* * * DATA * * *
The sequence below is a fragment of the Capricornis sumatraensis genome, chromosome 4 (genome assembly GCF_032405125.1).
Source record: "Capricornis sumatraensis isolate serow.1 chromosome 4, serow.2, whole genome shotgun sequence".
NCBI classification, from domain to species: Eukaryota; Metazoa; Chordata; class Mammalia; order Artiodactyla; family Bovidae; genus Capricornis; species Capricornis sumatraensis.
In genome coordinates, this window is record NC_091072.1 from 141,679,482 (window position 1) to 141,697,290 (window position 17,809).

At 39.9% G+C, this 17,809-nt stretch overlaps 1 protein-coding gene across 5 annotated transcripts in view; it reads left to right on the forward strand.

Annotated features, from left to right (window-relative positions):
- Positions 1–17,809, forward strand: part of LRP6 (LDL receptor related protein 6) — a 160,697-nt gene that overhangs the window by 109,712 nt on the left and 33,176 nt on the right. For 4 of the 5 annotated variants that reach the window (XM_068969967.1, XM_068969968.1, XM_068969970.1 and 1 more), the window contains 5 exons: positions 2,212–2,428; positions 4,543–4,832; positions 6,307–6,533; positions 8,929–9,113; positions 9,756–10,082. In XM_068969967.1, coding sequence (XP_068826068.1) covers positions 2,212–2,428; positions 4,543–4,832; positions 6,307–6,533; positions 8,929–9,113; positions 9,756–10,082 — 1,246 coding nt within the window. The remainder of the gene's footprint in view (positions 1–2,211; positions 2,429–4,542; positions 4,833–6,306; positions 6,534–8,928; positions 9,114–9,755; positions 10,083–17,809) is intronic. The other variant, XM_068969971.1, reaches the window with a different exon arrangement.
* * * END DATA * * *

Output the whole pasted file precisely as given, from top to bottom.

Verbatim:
The sequence below is a fragment of the Capricornis sumatraensis genome, chromosome 4 (genome assembly GCF_032405125.1).
Source record: "Capricornis sumatraensis isolate serow.1 chromosome 4, serow.2, whole genome shotgun sequence".
NCBI classification, from domain to species: Eukaryota; Metazoa; Chordata; class Mammalia; order Artiodactyla; family Bovidae; genus Capricornis; species Capricornis sumatraensis.
In genome coordinates, this window is record NC_091072.1 from 141,679,482 (window position 1) to 141,697,290 (window position 17,809).

At 39.9% G+C, this 17,809-nt stretch overlaps 1 protein-coding gene across 5 annotated transcripts in view; it reads left to right on the forward strand.

Annotated features, from left to right (window-relative positions):
- Positions 1–17,809, forward strand: part of LRP6 (LDL receptor related protein 6) — a 160,697-nt gene that overhangs the window by 109,712 nt on the left and 33,176 nt on the right. For 4 of the 5 annotated variants that reach the window (XM_068969967.1, XM_068969968.1, XM_068969970.1 and 1 more), the window contains 5 exons: positions 2,212–2,428; positions 4,543–4,832; positions 6,307–6,533; positions 8,929–9,113; positions 9,756–10,082. In XM_068969967.1, coding sequence (XP_068826068.1) covers positions 2,212–2,428; positions 4,543–4,832; positions 6,307–6,533; positions 8,929–9,113; positions 9,756–10,082 — 1,246 coding nt within the window. The remainder of the gene's footprint in view (positions 1–2,211; positions 2,429–4,542; positions 4,833–6,306; positions 6,534–8,928; positions 9,114–9,755; positions 10,083–17,809) is intronic. The other variant, XM_068969971.1, reaches the window with a different exon arrangement.